Connecting state and local government leaders
Compared to the private sector, public-sector organizations will always be at a disadvantage when it comes to this management pain point.
This article is part of an ongoing series looking at findings from Route Fifty’s recently released 2018 Management Survey.
It’s a common refrain heard among some voters and candidates pursuing elected office: “Why can’t government be run more like a business?”
That’s a complicated question, naturally, and answers can’t be easily boiled down into a TV-friendly sound bite or campaign slogan—though plenty have tried. Here’s one area where small-government ideology barrels head-long into a real-world reality: The difference in what the public and private sectors can pay to attract top talent.
In Toledo, Ohio, The Blade recently reported that Mayor Wade Kapszukiewicz has told civic leaders that salary caps imposed by the city council for certain city positions has created problems recruiting for key leadership posts in his administration. That included finding a chief of staff, whose salary was capped at $119,129. This month, the Toledo City Council approved a request from the mayor to increase the chief of staff salary cap to $125,000. (Katy Crosby, the executive director of the the Human Relations Council in Dayton, Ohio starts as Kapszukiewicz’s chief of staff on March 5.)
Late last year, when Kapszukiewicz was mayor-elect, he told a room full of Toledo business leaders about the salary constraints, the private sector reaction was one of disbelief. “The room guffawed. It was a rumbling guffaw of laughter,” the mayor told The Blade. “They just looked at each other and couldn’t believe what the salaries were.”
It’s not uncommon for low pay to prompt key city hall and state government staffers to bolt for the private sector. When Pittsburgh Mayor Bill Peduto’s chief of staff, Kevin Acklin, resigned his $107,000-a-year position in December, he cited higher salaries in the private sector and the need to better support his family.
The Pittsburgh Post-Gazette compared Acklin’s salary to other mayoral chiefs of staff and found that “his salary is indeed relatively low for his job.” Allentown and Harrisburg, which have smaller populations than Pittsburgh, have higher salaries for their respective mayors’ chiefs of staff.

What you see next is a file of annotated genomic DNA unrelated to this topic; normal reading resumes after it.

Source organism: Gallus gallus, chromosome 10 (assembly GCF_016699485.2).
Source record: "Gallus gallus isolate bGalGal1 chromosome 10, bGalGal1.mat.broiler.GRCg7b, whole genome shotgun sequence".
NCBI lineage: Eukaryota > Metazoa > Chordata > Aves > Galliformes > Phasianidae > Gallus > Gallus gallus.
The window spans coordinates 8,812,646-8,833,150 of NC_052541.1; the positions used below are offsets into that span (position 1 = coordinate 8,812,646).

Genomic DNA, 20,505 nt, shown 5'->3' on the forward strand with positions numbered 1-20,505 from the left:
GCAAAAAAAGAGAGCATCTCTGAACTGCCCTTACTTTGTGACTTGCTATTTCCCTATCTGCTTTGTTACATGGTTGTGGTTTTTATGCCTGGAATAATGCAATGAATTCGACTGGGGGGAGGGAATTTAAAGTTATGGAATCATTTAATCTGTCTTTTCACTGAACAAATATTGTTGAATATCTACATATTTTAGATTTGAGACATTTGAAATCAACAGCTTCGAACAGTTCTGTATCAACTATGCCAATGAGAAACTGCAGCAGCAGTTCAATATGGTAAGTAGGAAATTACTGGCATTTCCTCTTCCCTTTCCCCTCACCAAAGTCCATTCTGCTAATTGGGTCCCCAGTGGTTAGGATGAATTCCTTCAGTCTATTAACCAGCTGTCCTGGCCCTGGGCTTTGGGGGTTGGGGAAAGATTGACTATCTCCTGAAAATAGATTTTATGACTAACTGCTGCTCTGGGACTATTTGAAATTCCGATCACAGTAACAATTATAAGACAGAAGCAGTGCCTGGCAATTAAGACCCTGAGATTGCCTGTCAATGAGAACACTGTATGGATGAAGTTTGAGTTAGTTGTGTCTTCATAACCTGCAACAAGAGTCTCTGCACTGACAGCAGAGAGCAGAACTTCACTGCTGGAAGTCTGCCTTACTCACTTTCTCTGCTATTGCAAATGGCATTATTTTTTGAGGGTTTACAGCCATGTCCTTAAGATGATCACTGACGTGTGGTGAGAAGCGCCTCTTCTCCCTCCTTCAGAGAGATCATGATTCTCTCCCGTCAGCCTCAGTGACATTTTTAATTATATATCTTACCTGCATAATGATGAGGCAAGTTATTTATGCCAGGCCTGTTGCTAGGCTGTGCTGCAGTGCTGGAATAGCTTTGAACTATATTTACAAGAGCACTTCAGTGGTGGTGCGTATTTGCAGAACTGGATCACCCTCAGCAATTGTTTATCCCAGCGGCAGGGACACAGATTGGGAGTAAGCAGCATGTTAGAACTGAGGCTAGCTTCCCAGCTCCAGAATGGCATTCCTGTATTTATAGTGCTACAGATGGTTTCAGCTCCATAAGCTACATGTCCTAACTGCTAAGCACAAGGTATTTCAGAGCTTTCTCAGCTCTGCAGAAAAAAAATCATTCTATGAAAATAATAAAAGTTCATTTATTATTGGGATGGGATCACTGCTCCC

To sample a couple other mid-size cities: In Richmond, Virginia, with a population of 220,000 residents, Mayor Levar Stoney’s chief of staff has a $125,000 salary. In Birmingham, Alabama, which has a population of around 210,000 people, the salary of the Mayor Randall Woodfin’s chief of staff in 2016 was $160,000, which was more than the mayor’s own salary.
Toledo has a population of approximately 280,000 residents. “Taxpayers of Toledo are understandably interested in making sure that their tax money is being spent wisely, and there is always a reticence to increase the taxpayer-supported salary of any government employee. I get that,” Kapszukiewicz told The Blade. “But going through this process truly helped me understand that we are missing out on talent because the wages we pay are utterly noncompetitive.”
The Blade’s editorial board recently called on the Toledo City Council to do a comparison of salaries in similar municipalities to ensure that Ohio’s fourth-largest city is able to attract and retain top talent.
While Toledo’s new mayor may have had a wake-up call when it came to the city’s uncompetitive salary constraints, many government leaders and human resources managers are well familiar with this particular pain point.
It’s not just an issue for top administration and agency postings. It’s common throughout state and local government workforces. According to Route Fifty’s 2018 Management Survey, a majority of state and local government respondents did not agree with the statement: “My organization is competitive with the private sector in our ability to attract and hire talent.” That sentiment was common across rural, suburban and urban areas and throughout state and local government. In fact, nearly three-fourths of state government respondents disagreed with the statement on recruiting and hiring top talent.
It’s an issue that’s especially challenging when it comes to filling positions in cybersecurity and other areas of government technology management, as Route Fifty has previously reported.
Last October, Stanton Gatewood, Georgia’s chief information security officer, told a gathering of the National Association of State Chief Information Officers in Austin, Texas that the “private sector is sucking the public sector dry everyday.”
Michael Grass is Executive Editor of Government Executive’s Route Fifty and is based in Seattle.
NEXT STORY Could Amazon's HQ2 Flip a State?